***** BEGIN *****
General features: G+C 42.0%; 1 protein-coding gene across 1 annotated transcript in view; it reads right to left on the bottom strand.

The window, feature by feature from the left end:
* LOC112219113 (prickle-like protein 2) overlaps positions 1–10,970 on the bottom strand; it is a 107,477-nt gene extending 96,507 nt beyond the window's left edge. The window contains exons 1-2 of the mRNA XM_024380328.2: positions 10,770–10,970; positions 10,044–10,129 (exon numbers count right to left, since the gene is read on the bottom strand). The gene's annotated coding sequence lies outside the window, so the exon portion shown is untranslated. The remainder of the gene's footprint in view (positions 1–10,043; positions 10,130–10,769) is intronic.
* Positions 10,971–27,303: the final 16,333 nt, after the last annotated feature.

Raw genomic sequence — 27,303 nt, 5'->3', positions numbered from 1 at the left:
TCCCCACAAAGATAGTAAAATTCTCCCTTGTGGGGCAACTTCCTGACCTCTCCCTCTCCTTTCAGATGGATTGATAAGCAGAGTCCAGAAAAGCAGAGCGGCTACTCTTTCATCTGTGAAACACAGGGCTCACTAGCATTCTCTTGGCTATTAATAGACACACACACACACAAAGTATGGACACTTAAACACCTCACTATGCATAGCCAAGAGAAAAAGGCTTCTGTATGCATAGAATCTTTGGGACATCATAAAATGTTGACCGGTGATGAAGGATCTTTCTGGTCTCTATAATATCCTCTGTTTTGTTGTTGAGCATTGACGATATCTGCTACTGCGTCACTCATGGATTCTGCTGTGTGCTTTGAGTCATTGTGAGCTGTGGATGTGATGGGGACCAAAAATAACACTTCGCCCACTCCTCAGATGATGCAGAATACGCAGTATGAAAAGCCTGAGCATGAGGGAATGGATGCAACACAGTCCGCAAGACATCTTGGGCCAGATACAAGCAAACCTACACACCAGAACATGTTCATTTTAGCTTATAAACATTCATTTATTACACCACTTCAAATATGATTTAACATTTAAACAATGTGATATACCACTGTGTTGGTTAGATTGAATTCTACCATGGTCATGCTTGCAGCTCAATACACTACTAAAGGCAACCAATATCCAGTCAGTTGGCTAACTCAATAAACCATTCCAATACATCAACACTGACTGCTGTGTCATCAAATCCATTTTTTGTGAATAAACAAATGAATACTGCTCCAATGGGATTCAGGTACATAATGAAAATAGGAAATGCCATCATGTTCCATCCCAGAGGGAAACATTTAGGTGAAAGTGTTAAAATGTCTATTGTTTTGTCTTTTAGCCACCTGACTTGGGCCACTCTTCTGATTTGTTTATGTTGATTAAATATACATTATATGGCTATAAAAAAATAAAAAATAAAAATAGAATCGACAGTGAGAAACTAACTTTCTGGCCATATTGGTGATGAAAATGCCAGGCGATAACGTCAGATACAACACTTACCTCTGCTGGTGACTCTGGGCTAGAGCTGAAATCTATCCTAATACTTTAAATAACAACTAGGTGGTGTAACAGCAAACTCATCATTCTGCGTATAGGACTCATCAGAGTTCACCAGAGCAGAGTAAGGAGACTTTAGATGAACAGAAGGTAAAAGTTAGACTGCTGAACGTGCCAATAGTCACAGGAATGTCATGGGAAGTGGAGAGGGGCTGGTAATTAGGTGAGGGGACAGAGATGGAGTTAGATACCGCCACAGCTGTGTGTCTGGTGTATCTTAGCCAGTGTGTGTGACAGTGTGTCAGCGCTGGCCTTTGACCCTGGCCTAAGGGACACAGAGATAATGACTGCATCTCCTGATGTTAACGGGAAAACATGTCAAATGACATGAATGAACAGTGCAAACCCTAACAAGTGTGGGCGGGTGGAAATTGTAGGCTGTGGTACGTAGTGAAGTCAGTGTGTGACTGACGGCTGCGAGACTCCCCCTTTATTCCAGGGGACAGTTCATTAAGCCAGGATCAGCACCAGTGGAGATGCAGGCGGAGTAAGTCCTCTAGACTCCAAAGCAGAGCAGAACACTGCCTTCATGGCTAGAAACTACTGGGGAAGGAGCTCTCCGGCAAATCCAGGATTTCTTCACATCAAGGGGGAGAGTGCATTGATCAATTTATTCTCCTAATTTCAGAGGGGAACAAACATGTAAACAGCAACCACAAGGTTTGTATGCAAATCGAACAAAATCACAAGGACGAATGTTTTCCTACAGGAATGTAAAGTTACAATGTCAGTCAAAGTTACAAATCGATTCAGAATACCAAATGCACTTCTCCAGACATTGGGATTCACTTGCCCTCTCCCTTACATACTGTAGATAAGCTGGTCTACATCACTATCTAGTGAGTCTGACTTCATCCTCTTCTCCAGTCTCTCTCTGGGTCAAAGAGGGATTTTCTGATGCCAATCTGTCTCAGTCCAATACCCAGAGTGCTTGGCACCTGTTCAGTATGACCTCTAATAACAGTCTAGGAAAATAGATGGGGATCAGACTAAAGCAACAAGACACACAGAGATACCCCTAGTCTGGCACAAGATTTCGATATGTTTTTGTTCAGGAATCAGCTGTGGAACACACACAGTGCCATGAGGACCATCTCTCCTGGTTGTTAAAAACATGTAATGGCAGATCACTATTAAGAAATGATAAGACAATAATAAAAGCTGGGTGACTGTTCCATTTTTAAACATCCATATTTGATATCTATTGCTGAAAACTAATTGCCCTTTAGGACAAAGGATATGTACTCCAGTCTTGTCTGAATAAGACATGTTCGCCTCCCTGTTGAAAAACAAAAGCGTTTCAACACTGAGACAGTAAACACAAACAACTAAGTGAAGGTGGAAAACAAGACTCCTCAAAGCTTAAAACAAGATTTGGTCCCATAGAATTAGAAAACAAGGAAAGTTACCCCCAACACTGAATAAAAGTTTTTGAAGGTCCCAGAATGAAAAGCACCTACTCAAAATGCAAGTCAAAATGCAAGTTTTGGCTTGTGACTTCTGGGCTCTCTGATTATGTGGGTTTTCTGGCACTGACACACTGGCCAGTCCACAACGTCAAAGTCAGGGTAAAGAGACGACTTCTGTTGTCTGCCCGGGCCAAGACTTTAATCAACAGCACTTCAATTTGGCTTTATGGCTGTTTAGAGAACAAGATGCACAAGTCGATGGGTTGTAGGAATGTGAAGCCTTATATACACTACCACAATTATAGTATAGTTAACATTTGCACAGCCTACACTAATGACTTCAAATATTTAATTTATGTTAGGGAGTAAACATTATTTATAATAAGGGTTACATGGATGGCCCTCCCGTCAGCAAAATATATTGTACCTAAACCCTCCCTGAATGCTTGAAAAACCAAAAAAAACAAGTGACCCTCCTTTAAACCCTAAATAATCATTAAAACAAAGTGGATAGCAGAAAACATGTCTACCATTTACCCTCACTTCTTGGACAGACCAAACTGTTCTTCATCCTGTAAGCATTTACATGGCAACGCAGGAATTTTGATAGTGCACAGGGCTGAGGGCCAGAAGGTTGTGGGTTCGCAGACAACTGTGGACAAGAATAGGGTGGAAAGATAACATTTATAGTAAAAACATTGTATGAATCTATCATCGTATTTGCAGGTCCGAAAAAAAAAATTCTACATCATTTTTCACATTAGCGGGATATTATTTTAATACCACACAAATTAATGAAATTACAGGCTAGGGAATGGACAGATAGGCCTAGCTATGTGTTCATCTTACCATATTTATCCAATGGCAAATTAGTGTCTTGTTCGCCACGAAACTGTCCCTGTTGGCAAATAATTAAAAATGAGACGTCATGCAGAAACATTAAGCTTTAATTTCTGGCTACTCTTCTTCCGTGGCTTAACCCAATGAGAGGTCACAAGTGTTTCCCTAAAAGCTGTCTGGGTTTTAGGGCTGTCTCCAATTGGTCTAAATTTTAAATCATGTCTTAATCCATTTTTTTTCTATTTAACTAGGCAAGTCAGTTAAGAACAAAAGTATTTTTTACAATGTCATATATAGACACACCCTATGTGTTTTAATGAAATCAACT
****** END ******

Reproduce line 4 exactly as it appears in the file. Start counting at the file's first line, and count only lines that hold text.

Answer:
* Positions 10,971–27,303: the final 16,333 nt, after the last annotated feature.